Search This Blog

Thursday, February 24, 2011

Crowning Glory?

I was in Sweden the other day, carrying out some fieldwork and preliminary research for the fourth Quinton novel - provisionally named The Lion of Midnight and set in the early months of 1666. This took me for the first time to Kalmar, carpeted in picture-postcard snow, where my main objective was a visit to the exhibition displaying relics brought up from the wreck of the great Swedish warship Kronan (= Crown). Designed by the English shipwright Francis Sheldon, and at the time of her loss the most heavily armed ship in the world (and one of the two or three largest), the Kronan turned over and blew up during a battle against the combined Dutch-Danish fleet in 1676. The Baltic waters, free of teredo navalis, have preserved many remarkable artefacts from the ship, from huge bronze cannon in superficially mint condition to tiny rings, coin hordes and such stunning survivals as Sweden's oldest violin. The Kronan was far larger than the much better-known Vasa, and the locals claim that the finds from Kronan are more extensive and important - having seen both, I won't argue with them. In many respects the Kronan materials also outdo those brought up from the Mary Rose, and provide some superb insights into life as a whole during the early modern age, not just into naval warfare

But therein lies the rub. Vasa and Mary Rose are names known around the world, yet even some very eminent British maritime historians had never heard of Kronan and the exhibition when I mentioned it to them. The exhibition ends with the ambitious future plan to raise the remaining side of the ship, preserved beneath the silt (as the side of Mary Rose was), but I wonder whether such a laudable scheme will ever come to fruition. For one thing, Kalmar is far less accessible than either Stockholm or Portsmouth, an hour's flight from the former (which in my case was a hair-raising switchback, flying through a snowstorm in an ageing turbo-prop plane), and it is in the invidious position of having effectively come second to the Vasa - despite arguably being a more important ship than the latter, and with a wider range of finds, I suspect that the Kronan project will struggle to raise funds simply because the Vasa is already there, an hour away in a highly accessible capital city, and an entirely intact hull rather than just one half of one. However, and with the greatest respect to a project that has clearly worked very hard over a long period of time and has accomplished a vast amount, it must be said that from this writer's perspective, at least, the Kronan team is not doing enough to develop the sort of international profile that would be required if the ambitious plans for her are to get anywhere. For example, when searching via the UK Google site the excellent Kronan website does not feature on the first page of  search results for the single word 'Kronan', while using 'ship Kronan' does not bring up a link to the site within the first ten pages of results. This might be partly because the Kronan does not actually have a discrete website of its own, but is a kind of sub-site of the Kalmar Lansmuseum, in which the exhibition is housed. The approximate equivalent would be for the Mary Rose exhibition to be housed in one room of the Isle of Wight's Museum of Island History. Moreover, the Kronan blog is only in Swedish, despite the fact that most Swedes speak, and write, outstandingly good English, and surely an English translation would immediately provide greater 'reach' (if only by ensuring higher rankings in the search engines); as it is, the blog relies on a Google Translate button, which often produces laughable or indecipherable results.  This is a great shame; the story of the past, and hopefully the future, of the Kronan deserves to be much better known.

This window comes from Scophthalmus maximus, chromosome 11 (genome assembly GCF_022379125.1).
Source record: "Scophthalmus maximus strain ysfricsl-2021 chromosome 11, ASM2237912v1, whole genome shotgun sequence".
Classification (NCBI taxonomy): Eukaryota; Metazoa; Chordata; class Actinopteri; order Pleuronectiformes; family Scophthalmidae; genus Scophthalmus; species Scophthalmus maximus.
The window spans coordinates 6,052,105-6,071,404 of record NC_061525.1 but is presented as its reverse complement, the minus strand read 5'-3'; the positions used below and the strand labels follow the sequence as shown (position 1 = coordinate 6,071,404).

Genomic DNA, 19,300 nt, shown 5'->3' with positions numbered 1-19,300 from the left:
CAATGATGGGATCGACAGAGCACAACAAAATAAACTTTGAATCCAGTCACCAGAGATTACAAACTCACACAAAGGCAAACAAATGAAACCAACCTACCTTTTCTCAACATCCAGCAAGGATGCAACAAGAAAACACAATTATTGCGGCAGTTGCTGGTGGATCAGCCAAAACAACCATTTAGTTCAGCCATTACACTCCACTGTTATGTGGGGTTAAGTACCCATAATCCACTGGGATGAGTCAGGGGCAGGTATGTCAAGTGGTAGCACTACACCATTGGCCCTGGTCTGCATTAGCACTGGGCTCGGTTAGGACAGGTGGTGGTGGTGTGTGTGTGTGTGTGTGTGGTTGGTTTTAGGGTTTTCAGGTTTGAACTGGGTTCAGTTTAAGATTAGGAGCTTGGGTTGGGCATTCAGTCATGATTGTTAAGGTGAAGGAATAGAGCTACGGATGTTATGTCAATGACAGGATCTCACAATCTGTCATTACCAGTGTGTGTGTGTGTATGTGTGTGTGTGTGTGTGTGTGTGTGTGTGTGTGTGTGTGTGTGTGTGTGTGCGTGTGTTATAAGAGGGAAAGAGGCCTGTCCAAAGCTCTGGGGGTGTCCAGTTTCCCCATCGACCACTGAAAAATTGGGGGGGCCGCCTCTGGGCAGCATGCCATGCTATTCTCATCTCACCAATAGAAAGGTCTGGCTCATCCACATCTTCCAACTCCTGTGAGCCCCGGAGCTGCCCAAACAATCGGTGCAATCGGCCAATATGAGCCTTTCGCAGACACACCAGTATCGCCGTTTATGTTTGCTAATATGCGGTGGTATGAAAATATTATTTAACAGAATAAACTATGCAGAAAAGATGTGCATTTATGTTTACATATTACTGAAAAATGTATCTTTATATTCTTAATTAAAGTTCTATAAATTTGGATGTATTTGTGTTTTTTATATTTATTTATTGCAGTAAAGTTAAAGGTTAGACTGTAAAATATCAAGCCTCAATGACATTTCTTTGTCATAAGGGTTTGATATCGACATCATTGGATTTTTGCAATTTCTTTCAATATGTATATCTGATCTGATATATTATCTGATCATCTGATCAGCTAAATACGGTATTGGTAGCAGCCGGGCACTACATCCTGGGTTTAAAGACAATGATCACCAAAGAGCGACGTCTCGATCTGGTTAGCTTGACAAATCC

No comments:

Post a Comment